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Ticonderoga sentinel and Ticonderogian. (Ticonderoga, N.Y.) 1884-188?, September 26, 1884, Image 2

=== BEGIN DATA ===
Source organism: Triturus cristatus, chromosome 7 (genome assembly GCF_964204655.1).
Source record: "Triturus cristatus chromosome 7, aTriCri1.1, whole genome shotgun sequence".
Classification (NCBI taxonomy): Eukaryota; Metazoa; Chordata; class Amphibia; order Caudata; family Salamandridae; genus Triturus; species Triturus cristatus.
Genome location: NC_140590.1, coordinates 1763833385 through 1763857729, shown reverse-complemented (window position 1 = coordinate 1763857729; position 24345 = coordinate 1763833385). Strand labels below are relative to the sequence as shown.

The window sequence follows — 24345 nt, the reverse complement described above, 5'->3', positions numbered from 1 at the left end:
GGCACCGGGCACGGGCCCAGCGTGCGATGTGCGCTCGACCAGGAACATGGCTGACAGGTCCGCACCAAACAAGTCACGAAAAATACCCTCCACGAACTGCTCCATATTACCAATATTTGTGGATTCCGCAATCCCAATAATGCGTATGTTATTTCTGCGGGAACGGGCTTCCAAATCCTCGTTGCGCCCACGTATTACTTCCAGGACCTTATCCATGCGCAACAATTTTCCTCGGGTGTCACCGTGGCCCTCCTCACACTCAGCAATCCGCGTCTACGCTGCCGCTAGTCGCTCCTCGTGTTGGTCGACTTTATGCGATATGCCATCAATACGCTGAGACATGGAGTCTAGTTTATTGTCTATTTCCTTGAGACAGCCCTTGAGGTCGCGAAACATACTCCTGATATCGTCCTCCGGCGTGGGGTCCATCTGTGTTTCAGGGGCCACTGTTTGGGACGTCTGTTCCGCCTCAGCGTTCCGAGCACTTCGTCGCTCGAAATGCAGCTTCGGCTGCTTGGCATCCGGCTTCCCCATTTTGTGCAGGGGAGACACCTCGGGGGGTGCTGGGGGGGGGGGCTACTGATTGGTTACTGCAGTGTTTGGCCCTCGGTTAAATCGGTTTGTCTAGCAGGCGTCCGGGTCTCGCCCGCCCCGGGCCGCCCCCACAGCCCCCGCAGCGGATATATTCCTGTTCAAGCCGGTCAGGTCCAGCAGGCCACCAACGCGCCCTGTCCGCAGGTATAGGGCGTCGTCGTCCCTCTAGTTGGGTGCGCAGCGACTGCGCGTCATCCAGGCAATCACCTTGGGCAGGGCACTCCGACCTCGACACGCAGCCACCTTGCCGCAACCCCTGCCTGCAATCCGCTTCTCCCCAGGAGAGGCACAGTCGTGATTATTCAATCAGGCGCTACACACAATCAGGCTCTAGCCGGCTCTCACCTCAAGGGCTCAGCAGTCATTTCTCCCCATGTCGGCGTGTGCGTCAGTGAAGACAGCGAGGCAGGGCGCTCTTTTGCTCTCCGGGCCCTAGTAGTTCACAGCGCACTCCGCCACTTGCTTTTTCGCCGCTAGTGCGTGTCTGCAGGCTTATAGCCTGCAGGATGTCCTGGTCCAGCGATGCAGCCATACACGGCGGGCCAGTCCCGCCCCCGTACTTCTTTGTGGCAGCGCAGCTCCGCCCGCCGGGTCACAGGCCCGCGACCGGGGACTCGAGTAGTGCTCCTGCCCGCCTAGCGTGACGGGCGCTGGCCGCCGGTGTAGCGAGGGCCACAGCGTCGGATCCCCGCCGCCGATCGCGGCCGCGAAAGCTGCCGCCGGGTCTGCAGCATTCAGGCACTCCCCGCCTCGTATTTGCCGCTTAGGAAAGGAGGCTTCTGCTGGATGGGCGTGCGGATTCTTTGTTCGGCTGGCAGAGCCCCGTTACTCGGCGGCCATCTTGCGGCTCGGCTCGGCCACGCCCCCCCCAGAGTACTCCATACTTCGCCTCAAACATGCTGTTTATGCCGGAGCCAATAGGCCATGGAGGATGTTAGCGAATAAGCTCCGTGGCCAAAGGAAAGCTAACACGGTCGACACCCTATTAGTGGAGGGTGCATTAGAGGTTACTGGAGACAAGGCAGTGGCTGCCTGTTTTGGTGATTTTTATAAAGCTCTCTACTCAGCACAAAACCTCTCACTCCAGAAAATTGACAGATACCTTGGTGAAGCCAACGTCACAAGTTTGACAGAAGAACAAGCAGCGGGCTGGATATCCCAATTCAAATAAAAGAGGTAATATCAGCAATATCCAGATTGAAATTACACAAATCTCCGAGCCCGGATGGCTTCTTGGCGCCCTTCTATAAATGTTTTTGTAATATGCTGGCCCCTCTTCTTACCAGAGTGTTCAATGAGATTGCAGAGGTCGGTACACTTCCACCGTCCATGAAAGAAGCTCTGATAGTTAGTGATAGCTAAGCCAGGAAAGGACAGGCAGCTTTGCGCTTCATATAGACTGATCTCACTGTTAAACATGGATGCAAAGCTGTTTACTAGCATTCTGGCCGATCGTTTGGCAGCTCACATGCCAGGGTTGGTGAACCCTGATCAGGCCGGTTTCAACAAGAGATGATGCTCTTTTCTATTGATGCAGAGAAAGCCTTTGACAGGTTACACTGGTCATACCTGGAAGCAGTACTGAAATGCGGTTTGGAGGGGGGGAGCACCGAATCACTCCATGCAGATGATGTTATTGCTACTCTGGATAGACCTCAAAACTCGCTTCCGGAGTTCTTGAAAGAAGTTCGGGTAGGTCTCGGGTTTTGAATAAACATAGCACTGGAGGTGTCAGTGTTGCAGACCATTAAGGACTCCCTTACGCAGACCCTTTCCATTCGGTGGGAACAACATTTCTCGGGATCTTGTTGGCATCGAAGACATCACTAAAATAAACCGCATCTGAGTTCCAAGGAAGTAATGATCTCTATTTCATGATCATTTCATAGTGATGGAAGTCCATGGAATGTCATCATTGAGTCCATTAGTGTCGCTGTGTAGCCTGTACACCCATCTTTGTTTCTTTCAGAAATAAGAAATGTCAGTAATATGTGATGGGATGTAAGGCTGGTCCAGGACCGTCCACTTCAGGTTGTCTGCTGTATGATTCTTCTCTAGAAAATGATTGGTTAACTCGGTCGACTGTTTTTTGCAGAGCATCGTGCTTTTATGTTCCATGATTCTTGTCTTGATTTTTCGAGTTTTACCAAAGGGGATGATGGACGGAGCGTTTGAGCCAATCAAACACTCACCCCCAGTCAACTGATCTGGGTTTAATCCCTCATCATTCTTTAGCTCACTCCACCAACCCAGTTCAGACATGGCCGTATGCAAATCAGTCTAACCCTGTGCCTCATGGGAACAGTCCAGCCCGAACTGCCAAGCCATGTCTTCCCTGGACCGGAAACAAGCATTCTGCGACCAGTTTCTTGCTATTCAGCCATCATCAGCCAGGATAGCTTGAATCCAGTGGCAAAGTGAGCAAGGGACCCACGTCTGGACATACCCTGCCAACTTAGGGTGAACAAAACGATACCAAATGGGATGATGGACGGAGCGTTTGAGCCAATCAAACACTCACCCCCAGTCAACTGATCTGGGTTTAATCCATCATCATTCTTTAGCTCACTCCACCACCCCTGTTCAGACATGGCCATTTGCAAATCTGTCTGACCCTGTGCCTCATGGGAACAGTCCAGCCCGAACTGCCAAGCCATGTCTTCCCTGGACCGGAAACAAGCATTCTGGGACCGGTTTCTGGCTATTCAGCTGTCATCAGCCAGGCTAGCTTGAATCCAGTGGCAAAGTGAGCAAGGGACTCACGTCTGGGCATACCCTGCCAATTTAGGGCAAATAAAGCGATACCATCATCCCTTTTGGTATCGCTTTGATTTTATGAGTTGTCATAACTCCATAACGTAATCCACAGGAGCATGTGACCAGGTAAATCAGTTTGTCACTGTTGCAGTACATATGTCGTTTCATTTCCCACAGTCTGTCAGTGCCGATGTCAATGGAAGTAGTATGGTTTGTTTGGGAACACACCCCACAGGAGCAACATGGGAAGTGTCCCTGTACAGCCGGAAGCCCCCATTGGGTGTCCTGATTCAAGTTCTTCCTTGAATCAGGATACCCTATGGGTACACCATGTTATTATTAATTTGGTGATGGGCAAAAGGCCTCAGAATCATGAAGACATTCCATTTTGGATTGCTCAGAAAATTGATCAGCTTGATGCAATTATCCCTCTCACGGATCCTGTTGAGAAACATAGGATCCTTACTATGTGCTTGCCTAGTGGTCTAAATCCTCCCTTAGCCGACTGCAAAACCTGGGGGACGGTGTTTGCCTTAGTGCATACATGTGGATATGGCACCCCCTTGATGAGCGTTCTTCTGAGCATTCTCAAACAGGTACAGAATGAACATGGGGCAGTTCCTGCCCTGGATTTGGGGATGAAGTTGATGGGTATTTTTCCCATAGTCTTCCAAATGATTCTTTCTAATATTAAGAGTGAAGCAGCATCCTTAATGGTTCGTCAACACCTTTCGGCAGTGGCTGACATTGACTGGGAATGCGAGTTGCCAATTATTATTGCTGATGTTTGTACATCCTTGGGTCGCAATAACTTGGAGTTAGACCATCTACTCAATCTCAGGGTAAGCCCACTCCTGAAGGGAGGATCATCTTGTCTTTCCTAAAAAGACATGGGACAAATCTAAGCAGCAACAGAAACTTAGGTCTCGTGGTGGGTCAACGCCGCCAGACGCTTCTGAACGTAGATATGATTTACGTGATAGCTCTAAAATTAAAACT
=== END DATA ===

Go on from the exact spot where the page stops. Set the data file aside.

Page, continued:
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SwrtM and Tieooderogian. J. E. Miuton-ASD, Krfitoraiut Proprietor. TUOM»KRO<;A. SKPT. 2(1 1SS4. AdvrrtUtng R*te*. VU advertisement* will ix> in*crte<i ou theisms of tippe r column »>y tho year. No deviation tromthiemle for anybody. All bills payabl tnonthly unless i»v special arrangement otlvere Marria^, lVath and Hirth notice? ttwdet^iHUuuiry comment v he rate or A cents per line. .!.', M!> «.. 1*»L \1M1, \'\ ,iou\ A. l.Oti&N. «>:' l!!h: <~ongt-fe«loMal convention. N.HUV <- hfc'v triven urn M\I»I. &»UV. p. m. ha b ii Aic Lee KO\IM', in To nur Prohibition Friend* — A letter well vrortHy their Attention. Mrs. J. Klleo Foster is one of the most efficient workers In the temperance cause in this or any other country to-dnj-. She has been remarkably successful in her work, anJ hentv the following letter froni her is entitled to the careful consideration of every friend of temperance : BCFFAI.O, Aug. 27, 1884. Her. E. K. Yawp, IX Lh, De* Moinm, la. Mtt Dear Friend.- Mv allegiance in pub- lic work is first of all dufeto the Woman's Christine Temperance Union. I believe at i that as a National organization we should I h e non -P ftI \ttean in our attitude toward ihe luVper ' political questions of the day, eveu toward ! party prohibition. It is my sincere con- $ at any > yiction, strengthened by a personal know- j letijre of tlw? work of the conutry over, j that the overthrow of the liquor traffic -nm>k' w '^ * >e *° ont ' s t accomplished if our or- t sranizatkms withhold party eflbrt and tfive v, < themselves wholly to the regular lines of N• v. ( wmperance work which have been devel- ' oped In God's providence tluriug the ten on*, years cinee the crusade. We have some '; twen y-five distinct ilepartments of work under the general divi>ions. preventive, i educational, evangelistic, social and h'tsul. These cover every phase of the que>tion, ; ami otfer the wide>t scope for the work i of our organization. I deprecate greatly v ^ the seeming attempt on the part of some \^: of our women to ally the National Wo- rt. 1^4. ; man's Christian Temperance t'uion with l j the National Prohibtion Party. I believe the larger party of our membership and of Octfiher Irt, ...... I-as the time, villas of Port H wiry, K^''\>i»?A^\ t U *V^Mj rf re**^u»»i t t 'clwv'entuHi 1 to^ the j our best advisers deplore what they c\ n •>nn>V«e <'r nominating a representative in the , sider an unwarranted and an untenable pos- 4'«lhl'on''i'vs.« of the tinte d States for the -1st s Hion . cneressjona l di$t»>ct. composed of the ronntitv oi Clinton. Knsex. Franklin aa d Warren* Th- i?nent»>n will utr ot de legate* fi in pos each ot ad f tlie *am<? num- ahi etMinties a: Having been chosen by the National Union Superintendent of the Department of Legislative Work and Petitions, I must ^vS/'^ fr ° m P^™*^' A. requite t i.wnd such mimi»er to >aiti eonveri- { an mdivuUiiil 1 canuot aud do not smother ' 'The nuniner of «lelejrate# to which each • my convictions. Either James G. Blain< i« entitle,! i? «- follow, • Oliiitoii \ Ks*e\ j or Qrover Cleveland will be president o U..n. warren,. i» J^ 0 ™^ ! these United States. As between then JOHN W. A. J . CHKK1TUKI\.. p. Coiigrc?>ional Cu of m I do not see bow any Christain vot can hesitate. Writing as I dv from this citv of BuiTalo. where Cleveland's home is—uo^whore he lives—lie has no home —I do not hesitate to say, as for im* and mine, let it lie the true husband, th hoiii^t father, the home man James G. lilainc. J'urilur than this. I do not believe th dd for National Constitutional pro- iitii M . Wee d iuw.U little real difler- bc-iv.'ti i: th e tiuiiT pluck*- o f th e ocralio :;:;il Itcpub'ic:iu platforms, ii-r vr.ii iinyiouy t/.s-.\ I'otii demand nai ivwnu • nlunn . But have the ... ..... I.J... ... t... -\ ' • i * I lui.ition principles. ' The prohibition of is dlrcv-iiMii l.ocn ot s^ch a cnaracter | t j. t . n qUor trailic is not, by cither the* let le.i-i \ e'i'iu to bi'liive them capable j n-r or the spirit of the constitution, t lit fjtR-Uon In an intelligent subject of national legislation. It the last ai\d most signal Mil Thi> >va. mtaily the entire custom war measure, to aid the states by military intervention. Peaceable revolution, cording to (>onMtutional methods, must come by state legislation. So also just a.s of the ake the last ai\ party—the Morrison bill of a proposition to he entire custom •louse revfiuie* oi\ the country twenty per ..ent. T!:ere '.vas no discrimination eser- g come by states; k can come in no other way. unless by an armed resistance to law in the .states it should become ncc sary for the General Government, as ci.-e-i in framing the document whatever, prohibition cannot be carried iu a state till a coiiMderable number of voters in the state are themselves prohibitionists, so .latior.al prohibition cannot be a practical ssue, until a considerable number of states are prohibition states. When three- quarters of the states agree, the consti tution of the United States may be amend ed and national prohibition be the rule of the land. It is sometimes argued that the thirteenth amendment aoolishing slavery in the states was submitted by Congress before the states had taken similar state action, but we remember that at this time there was so large a majority of free states that they controlled the Govern- ment, and carried on a great and terribl< war. The question of slavery on its po- litical side was a controversy between states, concerning which the General Gov- ernment and a National legislation was the only Court of Appeal. The prohibi- tion of the liquor traffic is not a question between states, but between the people of a state, and National political action is not at this time the proper court in which to try this cause. I have taught this doctrine from ocean to ocean. Could I now fail to stand for the application of the truths I have taught This is why I could not, if I were a voter, enter the political field for the nominees oi the Pittsburgh Convention. I honor Joh P. St. John. He has my high esteem, my formation from all sides and sources be- profound respect, and so has Mr. Daniel, fore reporting their conclusions to Con-j gress. which, by the way, that body adopted almost entirely. Which side exhibited the more abihfcfi and statesmanship, the more sagacity, practical good sense and patriotism, the keenest desire to benefit the country's bread-winners? Is there an intelligent workingman who carefully looks into this matter fairly -who will not admit frankly th$t the Eepublican party is the one to handle this all-important ques- tion in the future as it has in the past? We agree with Mr. Weed, the two parties' professions are now practically alike, but their practices in the past, in this re- spect, are vastly different. The bill did nut propose to iuihteu the burdens ol tholaioring man by relieving the m-eo>saries of life, sugar, nee, or- anges, ieir.ou?. &c.. of 'their enormous taxation, rather than take off the duties on luxuries. >uch as liquors, wines, kid gloves, dice, billiards, &c. It did not take into account that some ol onr industries are yoUDg, weak, struggling for existence and require the fostering care of protec- tion for awhile yet. while others need no further aid to sustain them, but are al- ready capable of being put upon the free list. It simply essayed to reduce the ex- ternal revenue without considering what the consequences would be by such a re- duction. Yet this wretched and harmful measure was supported by every Demo- crat in the House of Representatives ex- cept thirty-nine. Now compare this with the painstaking and intelligent efforts of the tariff commission, appointed by a Re- publican President, that spent the entire summer of 1882 in carefully examiuing this intricate and perplexing subject in all its phases, gathering testimony and in In tbe course of his lecture the other night, Joseph Cook toofc pains to condemn the theatre in extenso, notwithstanding the fact that he has not been inside of one in twenty-five years. We wonder what Mr. Cook would think of a man that would at- tempt to criticise Ticonderoga of to-day, after he stated that he had not eeen it in a quarter of a century ? Joseph Cook has perfect confidence in the election of the Republican ticket this fall. He thinks the second batch of Mulligan let- ters have greatly helped rather tian injured Mr. Blaine, since they have explained many things in the first lot that \were somewhat involved and suspicious. There is yet no ground for even guessing who will be appointed to the vacant Secre- taryship of the Treasury. Substantially all of the Treasury employees ^want Assistant Secretary Coon elevated to the place. Out- side parties think that some prominent New Yorker will be appointed. Keely, of motor fame, claims to have dis- covered a great natural law, which, we sup- pftse, is that the credulity and gullibility of the average stockholder is absolutely bonnd- Democratic Mass Meeting. Ex-Senator Fitzgerald of New York and Bon. Francis H. Woods of Albany will address the Cleveland and Hendricks club at the Opera Houseto-night (Friday), at 8 o'clock. they each were actuated by the high mo tive of disinterested patriotism. I simpli do not agree with them as to this on« method of obtaining what we all desire. ******* Yours sincerely, J. ELLEN FOSTER. Vermont News. —The new Billings library in Burlington will be entirely completed before the close of next June. The fall term of Middlebury colleg< opened Thursday with a freshman class o: eleven, while the university at Burlingtoi had over half a hundred new students. It evident that there should be a eorubinatio] of the two institutions. The number of oxen in Vermont in 185i was 49,000, there are now ouly 19,000. How can a watch—no matter how cost- ly—be expected to go when the main spring won't operate? How can anyone be well when his stomach, liver or kid- neys are out of order? Of course you say, \He can't/' Yet thousands of people drag along miserably in that condition not sick abed, but not able to work witl comfort and energy. How foolish, whei a bottle or two of Parker's Tonic woul< set them all right. Try it, and get -b.acl your health and spirit. AMERICAS A6RICELTDRIST 100 Columns and 100 Engravings li 43d, YJEAB. each Issue. .fl.50 A YEAB Send three 2c. stamps for sample copy (EDS ush or German) of the Oldest and Best Agricul mral Journal in the w jrld. Orange Judd Co., David W. Judd, Pr& 751 Broadway, New York. Just Eeceived at H.E.HULETTS A CAR LOAD OF Fine Black Walnu , and Cherry, Which will be sold at Bottom Prices. HTETHULETT, M Ticonderoga. If you want to Paint 1 vmm PIERCB'S PREPARED HOUSE PAINTS The Best In the Market, It is not a chemical paint, bat It composed of hue Load, Zinc, Linwxxl Otl, Oner, and first- s color*. We warrant these pain to to be equal to any ilxeti painis in the market, or to White Lead or Inc. and Oil. KEMKMKKH, it tetbe cheapest, as it is the bt*t. ralners and Carriage Painters'Colors. COOK it HE LANO, DRUGQIST& NEW FALL Ire you Going to Paint? If so, don't have a painter hanging around r. •nth. Don't pH a painter that will hnvc to put on iree coats to cover up what two would do if you • jroo»l Smml to spread it. J.HP <lon't have your windows *p;itteml; hoy are not easily <lt;;uH<l, nntl will make your rite cross for thtve m«>nUis—I'll warrant tt. Now don't do any of these thing*, but get 11. C. NAYHAH paint your house. He will do it quickly and •atty, giving you a written guarantee before nnnciuing that the work will be done to your C.AU11IA.GE >rou£ht to |iis shop. Flies break their necks on his carnage work. There is al*o a full line of NEW CARRIAGES the whop, selling at the lowest prices iirtbwn, lor the dust*. &jjr Give us a call. , uemember the. place, I>. MAXIIAM'S Car- •injije Fnrtory, WE'ED I ~IL L E C OltXERS, 77., X. V. i: Hi OI MAXHAMi WINTER GOODS, AT Thayer & Washburns. Lamson & Brust Agents for the Tiger Hay Rake, In the following places: Ticoflderop, Pattersoi & Putnam, N. Y. Orwell & Sltorebam, Vt Agents for the OLIVER PLOW AND Spring Tooth Harrow, Buckeye Mowers, Adriance Reapers 0ASADAY SULKY PLOW. BEPAIJIS atu\HECT10yS constant^' OQ hand. 8 ft- HH 9 We artf daily receiving from New York and Boston New Goods for Pall and Winter .in every line of Fancy A.T STANDARD DRY GOODS and GROCERIES PROVI8IOZ98, : Fi8h 9 Canned Frultt Vegetables in their 8e&i$g, FLOUR AJPECIALTl HEMEMB1H THE PLACE: OPFO8IT1 Mil BALL'S BLOCS, TICONDEROCA, N.Y. Your pfttronsge it ratpectfutly iwUciteA CHARLES k. TtUTCHER. Hotel Delmonico CIU8. B. PEASE, Prop'r. North Main St., - - CLOTHING HOUSE can bo found The Largest Stock The Handsomest DBBBB WWVVV f Dining Sa ioon DOMESTIC DRY GOODS, j DOLMANS, North of the great citic EVERYTHING IN STYLE, Goods, Notions, Cloaks, Jackets, New Markets, Russian Circula rs, Misses' and Children's j Cloaks and Wraps. Hosiery, Gloves, j Wc have ihe aac *'- ]ine ot Ladies' Made-up Garments ever shown in this section. Our OXJOTHHSTO DEPART3IEXT is as usual, up to the top notch in Styles il New Novelties. Prices fully 25 per cent. lower than at any time in the history of the trade. Call and see us. You are welcome. Laces, Ribbons, and everything usually found in a Dry Goods Store. Jtist received an elegant line ol SILKS and DRESS GOODS FALL & WINTER We have enlarged our Boot & Shoe STOCK and claim to keep as good a line as can be found in town, and at prices that are as LOW as any one can sell the same quality of goods. Give us a call and look over our stock before buying elsewhere. THAYER & WASHBURN, No. 3 Weed's block, Ticonderoga, N. Y. ME3A.LS at all hours, at the most reasonable rates. OTSTBES JONAS LOEB. loo Cream. Ticonderoga, N. L. C. DRAKE. NEW FALL & WINTER GOODS Arriving Daily. Everything as Cheap as the Cheapest, quality considered. New Styles Dress Flannels and Dress Goods. Silks, Knitting Embroidery, Sad- dlers' FilliDg and Etching, Knit Underwear for Men, Women and Children. NOTIONS AND Small Wares, Glores, Mittens and Hosiery, Table Linen, Napkins and Towels, Cotton and Wool Flannel, A FULL LINE DOMESTIC CARPETTING, MATTING, Floor, Stair and Table OIL CLOTH, CBOCKERY, CHINA, LAMPS, and all kinds of GLASSWARE, Trunks, Yalises, Boots, Shoes, Slip pers, Rubbers, Leggings, Wall Paper, Window Shades, Win- dow Cloth and Fixtures, Door Mats, GROCERIES AND PROVISIONS OF ALL KINDS, Teas, Coffee and Pure Spices a specialty. Cancly, Cigars, Tobacco, <fec\ &o. Come one, come all. Give me a call. Respectfully, L. C. DRAKE. Ticonderoga, N. Y. Fine Tailoring! W. 0. HATHAWAY Has constantly on hand a fine a Foreign and Domestic Cloth* for Custom work, Which will be made up in the latest etylw l*y \ best of workmen. Mr. Louis ALEXANDER will make freqoest taps to Ti. with samples to solicit wrier* «•: Custom Suits. W. C. HATHAWAY, Port Henry. Ki- At the Old Stand. Has resumed business at his old quarter*, HOOPER'S BLOCK, Where he is ready to greet his rustomer?, ohi »* new, and Ftt Utcun to a T, in all tbc latest styles of SPRING and SUMMER CLOTK - JiarNew stock constantly arriving. M. HEART. Tioonderoga, K, T. 15 _ Corner Drag COOK &~DELANa Proprietors, A large supply Kalsomine Paints, Oils, Varnish*^ Glass and Putty. Diamond Dye? and Faints. I COLOBS. ' Spectacles and Eyeglasses- ^ Jfi»- Everything to\\m\ In a First-Clas* ' Store. _^-~ a K. HOLCOMJ BILL POSTER & DISTRl# Tnf jr. *